Politics Franks Blames Democrats for North Korea Nuclear Threat

16:18  10 august  2017
16:18  10 august  2017 Source:   Roll Call

Russia rebuffs US on North Korea, says Moscow, Beijing not to blame

  Russia rebuffs US on North Korea, says Moscow, Beijing not to blame Russia's foreign ministry accused the United States of trying to "shift responsibility" for developments on the Korean peninsula onto Russia and China, following another missile test by Pyongyang. The United States said on Friday that Moscow and Beijing were the principal economic enablers of North Korea’s nuclear weapon and missile program and that they bore special resposibility for the growing threat."We view as groundless attempts undertaken by the U.S.

While the North Korean nuclear threat must be taken seriously, it is not the cataclysmic crisis that the Republicans make it out to be – it’s just their petulant attempts to pass the blame for a crisis that their heroes engineered in the first place.

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Rep. Trent Franks, R-Ariz., said President Donald Trump’s threat of “fire and fury” will deter North Korea. (Tom Williams/CQ Roll Call file photo)© Provided by CQ Roll Call, Inc. Rep. Trent Franks, R-Ariz., said President Donald Trump’s threat of “fire and fury” will deter North Korea. (Tom Williams/CQ Roll Call file photo)

Arizona Republican Rep. Trent Franks of Arizona blamed former Democratic presidents Bill Clinton and Barack Obama for nuclear threats from North Korea.

Speaking on the KTAR News show “Mac & Gaydos,” Franks said that President Donald Trump’s remarks that North Korea will be met with “fire and fury” was a sign of change from Democratic presidents.

“We had 11 missile tests under Barack Obama with four nuclear tests. Under Bill Clinton, they negotiated the ‘Agreed Framework,’ they called it, and it was the most gutless, fuzzy, non-specific, non-agreement really that you can imagine,” he said.

Trump has ‘unchecked authority’ to order a nuclear attack

  Trump has ‘unchecked authority’ to order a nuclear attack President Trump’s dire threat to North Korea that it risked “fire and fury like the world has never seen” sounded like a threat of nuclear war — and a president does have the power to order a nuclear attack, experts say. Trump has “unchecked authority to order the use of conventional or nuclear weapons against North Korea,” Bruce G. Blair, a nuclear security expert at Princeton University’s Program on Science and Global Security. said in an e-mail. “I believe that both options are being prepared right now.

expanding threat from North Korea .” (source). Currently, Alaska, part of Canada, and Hawaii are within range. Right now, experts don’t believe that North Korea could transport a nuclear warhead to the US mainland, however, Alaska and Hawaii are at risk.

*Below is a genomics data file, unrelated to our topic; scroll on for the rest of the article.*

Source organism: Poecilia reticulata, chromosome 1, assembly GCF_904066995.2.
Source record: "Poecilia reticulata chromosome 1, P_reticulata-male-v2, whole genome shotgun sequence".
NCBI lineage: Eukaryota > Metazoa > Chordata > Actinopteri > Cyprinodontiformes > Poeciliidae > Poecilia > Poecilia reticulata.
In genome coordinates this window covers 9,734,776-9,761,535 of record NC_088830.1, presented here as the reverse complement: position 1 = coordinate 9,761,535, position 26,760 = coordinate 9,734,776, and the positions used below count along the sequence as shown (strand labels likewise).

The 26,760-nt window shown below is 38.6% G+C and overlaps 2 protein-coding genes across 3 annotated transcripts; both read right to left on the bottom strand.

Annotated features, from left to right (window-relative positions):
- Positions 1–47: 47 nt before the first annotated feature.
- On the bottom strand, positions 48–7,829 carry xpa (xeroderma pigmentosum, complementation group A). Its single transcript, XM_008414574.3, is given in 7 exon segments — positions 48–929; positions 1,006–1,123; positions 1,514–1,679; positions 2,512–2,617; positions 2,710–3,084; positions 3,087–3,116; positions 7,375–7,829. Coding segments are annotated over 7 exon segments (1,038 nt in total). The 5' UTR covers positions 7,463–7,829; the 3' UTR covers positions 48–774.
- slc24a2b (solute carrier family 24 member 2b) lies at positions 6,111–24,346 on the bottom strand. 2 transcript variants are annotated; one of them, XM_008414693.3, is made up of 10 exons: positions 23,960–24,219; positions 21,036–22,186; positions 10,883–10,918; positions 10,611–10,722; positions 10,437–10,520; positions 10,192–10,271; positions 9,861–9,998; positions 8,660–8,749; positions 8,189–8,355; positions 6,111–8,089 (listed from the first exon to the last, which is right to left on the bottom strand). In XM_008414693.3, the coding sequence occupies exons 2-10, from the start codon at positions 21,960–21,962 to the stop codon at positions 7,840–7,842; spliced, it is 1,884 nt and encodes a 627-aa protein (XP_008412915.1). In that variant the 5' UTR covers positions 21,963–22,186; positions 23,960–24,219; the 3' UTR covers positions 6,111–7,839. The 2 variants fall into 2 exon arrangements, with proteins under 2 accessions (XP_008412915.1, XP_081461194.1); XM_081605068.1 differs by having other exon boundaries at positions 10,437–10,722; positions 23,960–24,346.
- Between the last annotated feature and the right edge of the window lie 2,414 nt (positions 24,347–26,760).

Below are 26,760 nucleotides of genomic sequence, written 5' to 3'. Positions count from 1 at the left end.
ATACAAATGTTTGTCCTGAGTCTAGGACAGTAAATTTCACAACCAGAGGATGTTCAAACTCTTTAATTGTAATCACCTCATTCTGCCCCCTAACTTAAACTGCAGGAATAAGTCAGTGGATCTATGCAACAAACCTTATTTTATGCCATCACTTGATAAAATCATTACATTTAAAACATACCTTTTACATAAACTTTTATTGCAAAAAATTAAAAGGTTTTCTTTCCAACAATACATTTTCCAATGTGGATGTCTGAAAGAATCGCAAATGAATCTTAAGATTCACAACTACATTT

(CNN) North Korea went on the offensive Friday, blasting the US for "aggression" in Asia, blaming Washington for its pursuit of nuclear weapons and threatening the US with "tremendous consequences beyond imagination."

Franks said he didn’t know the intent of Trump’s words, but said it could be a good deterrent against North Korea.

“Maybe (Trump) doesn’t speak diplomat, but I think the North Koreans understand that there’s no advantage for them to attack this country with the nuclear capability now because there won’t be enough left of their country for a dog to find if they do attack us,” Franks said.

Franks said he is pushing legislation for a space-based missile defense system.

“We have to make our enemies know that there is no gain, that there’s no plus, that there’s no upside in attacking the United States of America and a space-based missile defense capability would be a critical component to that equation,” he said.

The president’s remarks came in light of a report from the Washington Post that North Korea was capable of a nuclear strike against the United States.

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CIA director says Trump’s “fire and fury” warning wasn’t a red line .
CIA Director Mike Pompeo dismissed reports that North Korea’s nuclear and missile program are moving faster than previously thought. "That's actually not true," he said. "It's not moving faster than policymakers knew." Pompeo said that the U.S. was, "not at an imminent risk of an attack taking place today" from North Korea. "It's not something that is imminent and the American people should know that this administration is doing everything within its power, the president has enabled the intelligence community, the Department of Defense, to be sure that we're protecting America from this threat.

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